Despite what some well-meaning people may tell you, there really is a difference between an interest rate and APR (annual percentage rate). Understanding this difference is important, you don’t want to make any mistakes when calculating the cost of your loans.
The interest rate is essentially the cost of borrowing money for a particular length of time. It refers to fee that a lender charges you on the borrowed capital and is usually calculated as a fixed percentage of the principal amount. This rate is exclusive of any origination fees or other charges that the lender charges at the time of taking the loan.
APR also refers to the total cost of borrowing but the difference is it is expressed as an annual rate and takes into account all the charges and fees that the borrower pays at the time of taking out the loan, including origination, settlement, and closing fees if any.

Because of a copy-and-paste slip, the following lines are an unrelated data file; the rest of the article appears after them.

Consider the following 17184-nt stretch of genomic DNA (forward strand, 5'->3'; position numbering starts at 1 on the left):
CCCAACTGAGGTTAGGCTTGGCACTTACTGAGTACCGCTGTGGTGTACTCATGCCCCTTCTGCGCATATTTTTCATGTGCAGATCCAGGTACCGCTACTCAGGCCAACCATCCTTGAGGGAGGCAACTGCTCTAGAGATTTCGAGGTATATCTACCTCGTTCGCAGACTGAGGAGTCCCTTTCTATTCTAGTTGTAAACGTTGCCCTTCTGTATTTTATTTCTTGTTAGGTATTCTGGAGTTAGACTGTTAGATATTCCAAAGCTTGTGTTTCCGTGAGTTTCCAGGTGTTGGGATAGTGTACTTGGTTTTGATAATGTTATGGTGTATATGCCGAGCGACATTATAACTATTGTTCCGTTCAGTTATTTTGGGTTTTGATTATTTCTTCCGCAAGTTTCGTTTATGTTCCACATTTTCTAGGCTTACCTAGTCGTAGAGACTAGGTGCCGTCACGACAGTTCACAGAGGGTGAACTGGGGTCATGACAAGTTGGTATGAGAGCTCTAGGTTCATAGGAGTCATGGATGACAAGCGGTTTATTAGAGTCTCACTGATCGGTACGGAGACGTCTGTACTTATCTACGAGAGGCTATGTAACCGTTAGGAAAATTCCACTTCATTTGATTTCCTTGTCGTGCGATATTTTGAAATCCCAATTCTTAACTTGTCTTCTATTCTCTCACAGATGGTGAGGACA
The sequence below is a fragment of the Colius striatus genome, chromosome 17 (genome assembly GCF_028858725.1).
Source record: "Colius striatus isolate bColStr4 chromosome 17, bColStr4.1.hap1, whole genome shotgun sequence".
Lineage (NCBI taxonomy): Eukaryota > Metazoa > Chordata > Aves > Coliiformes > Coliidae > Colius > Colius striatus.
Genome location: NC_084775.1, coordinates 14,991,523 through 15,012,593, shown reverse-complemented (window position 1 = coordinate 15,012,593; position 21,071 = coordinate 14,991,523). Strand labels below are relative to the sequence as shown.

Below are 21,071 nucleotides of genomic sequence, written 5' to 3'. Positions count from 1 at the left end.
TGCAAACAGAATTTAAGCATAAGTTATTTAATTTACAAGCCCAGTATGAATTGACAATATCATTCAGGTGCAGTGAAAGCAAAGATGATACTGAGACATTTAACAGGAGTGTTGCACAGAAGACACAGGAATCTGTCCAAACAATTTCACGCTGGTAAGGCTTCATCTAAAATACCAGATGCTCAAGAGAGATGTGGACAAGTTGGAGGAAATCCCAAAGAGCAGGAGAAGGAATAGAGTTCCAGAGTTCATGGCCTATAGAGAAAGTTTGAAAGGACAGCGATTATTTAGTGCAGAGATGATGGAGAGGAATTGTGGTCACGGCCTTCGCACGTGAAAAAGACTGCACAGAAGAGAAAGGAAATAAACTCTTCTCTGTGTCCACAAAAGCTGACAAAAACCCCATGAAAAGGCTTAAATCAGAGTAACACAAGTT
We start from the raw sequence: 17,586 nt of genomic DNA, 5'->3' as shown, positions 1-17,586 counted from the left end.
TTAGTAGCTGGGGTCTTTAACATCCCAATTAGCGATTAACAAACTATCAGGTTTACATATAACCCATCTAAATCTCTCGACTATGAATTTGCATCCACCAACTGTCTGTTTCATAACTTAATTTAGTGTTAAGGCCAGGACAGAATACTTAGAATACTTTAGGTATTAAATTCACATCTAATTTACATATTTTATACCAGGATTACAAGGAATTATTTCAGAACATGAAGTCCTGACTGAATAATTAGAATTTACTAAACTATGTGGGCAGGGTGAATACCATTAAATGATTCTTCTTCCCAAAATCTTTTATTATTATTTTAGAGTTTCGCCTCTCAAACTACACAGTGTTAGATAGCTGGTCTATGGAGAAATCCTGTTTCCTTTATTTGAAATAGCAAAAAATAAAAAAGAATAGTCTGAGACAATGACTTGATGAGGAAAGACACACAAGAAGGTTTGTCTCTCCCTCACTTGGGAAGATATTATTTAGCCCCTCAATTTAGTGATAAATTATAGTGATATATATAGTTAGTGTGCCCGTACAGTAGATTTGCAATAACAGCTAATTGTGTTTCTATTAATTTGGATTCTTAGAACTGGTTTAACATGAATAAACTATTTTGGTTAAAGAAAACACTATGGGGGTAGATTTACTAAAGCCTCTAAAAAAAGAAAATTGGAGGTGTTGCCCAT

APR is useful for making more accurate comparisons between different loans as the calculation is done while factoring in the total cost of borrowing. While interest rate helps you calculate how much you will pay on the money you borrow, it is not an effective tool for comparing different loans as it does not factor in the miscellaneous fees, which in fact add to the total cost of the loan.
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